On a freezing night in December, a bundled-up young crowd filed onto benches in Mast Chocolate’s factory at the Brooklyn Navy Yard. They drank wine and ate candy while a 32-piece orchestra sounded the opening notes of Verdi’s “Macbeth,” presented by the three-year-old LoftOpera. Though the mood was relaxed — toppled beer bottles clanged and a DJ played during intermissions — the actors were no amateurs. As the tragedy unfolded, leads Craig Irvin and Elizabeth Baldwin, their resonant voices hanging in the cavernous industrial space, commanded the sparse, rocky set. It wasn’t long before the striking location receded behind the vivid production.
In New York, high art thrives far from Lincoln Center in similarly offbeat locales. Across the city, chamber groups perform in restaurants and pianists give parlor concerts, drawing the fresh-faced audiences that concert halls covet. A tour of these shows creates the impression that classical music, often derided as near death, is thriving.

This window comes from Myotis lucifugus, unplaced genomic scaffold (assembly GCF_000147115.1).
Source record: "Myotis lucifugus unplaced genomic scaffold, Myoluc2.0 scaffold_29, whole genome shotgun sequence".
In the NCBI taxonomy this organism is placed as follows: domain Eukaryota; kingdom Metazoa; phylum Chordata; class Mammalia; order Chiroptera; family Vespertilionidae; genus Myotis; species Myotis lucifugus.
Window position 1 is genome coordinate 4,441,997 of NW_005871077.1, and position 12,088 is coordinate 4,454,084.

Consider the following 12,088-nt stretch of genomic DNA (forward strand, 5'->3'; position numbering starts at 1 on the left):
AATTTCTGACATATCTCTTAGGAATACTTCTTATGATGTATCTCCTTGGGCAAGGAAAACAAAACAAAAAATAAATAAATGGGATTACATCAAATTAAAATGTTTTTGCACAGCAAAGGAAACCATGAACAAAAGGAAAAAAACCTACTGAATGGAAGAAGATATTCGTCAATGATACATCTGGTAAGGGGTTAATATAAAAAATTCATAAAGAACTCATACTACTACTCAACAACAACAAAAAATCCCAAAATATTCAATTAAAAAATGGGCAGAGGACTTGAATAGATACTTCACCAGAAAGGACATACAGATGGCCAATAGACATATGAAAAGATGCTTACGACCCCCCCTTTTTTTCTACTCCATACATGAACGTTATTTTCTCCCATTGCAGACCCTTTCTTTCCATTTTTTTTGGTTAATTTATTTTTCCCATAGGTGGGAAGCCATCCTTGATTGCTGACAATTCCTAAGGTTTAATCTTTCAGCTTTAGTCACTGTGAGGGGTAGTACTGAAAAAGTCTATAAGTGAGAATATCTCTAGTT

While concerts have long popped up in parks or artist lofts, the current wave dates to 2008, when Le Poisson Rouge opened in Greenwich Village. It took the then-radical stance that Bach and beer could coexist, hosting string quartets in a cabaret setting. Music critics fawned, the Metropolitan Opera held downtown recitals, and a new generation of listeners fell for Stravinsky. Le Poisson Rouge still puts classical shows on its eclectic calendar, but the buzz has shifted to National Sawdust, an artist-run nonprofit venue that opened in fall 2015 in Williamsburg.
The space, a former sawdust factory, is a futuristic white box slashed with black lines and designed for rich acoustics. Its shows are wildly diverse — think flex dancers, baroque ensembles and Norwegian jazz musicians — but they share what creative director Paola Prestini calls “the spirit of discovery.” An accomplished composer, Prestini views National Sawdust as an accelerator for new work, giving artists the time and space to create. Through residencies and commissions, it supports multimedia projects and timely work such as the theatrical concert “Requiem for: A Tuesday,” a response to Black Lives Matter.
A rotating band of curators keeps the venue tuned in to what’s new. A few months ago, I heard pianist Timo Andres perform with violinist Yevgeny Kutik, who premiered compositions from his album “Words Fail.” In their early 30s, these are lyrical musicians whom I’d expect to hear from the nosebleed section at Carnegie Hall. It was a luxury to sit a few feet away. With a stylish international crowd and $16 cocktails, it was all very sophisticated, but not stuffy, and we were urged to linger in the bar and stay for the next show.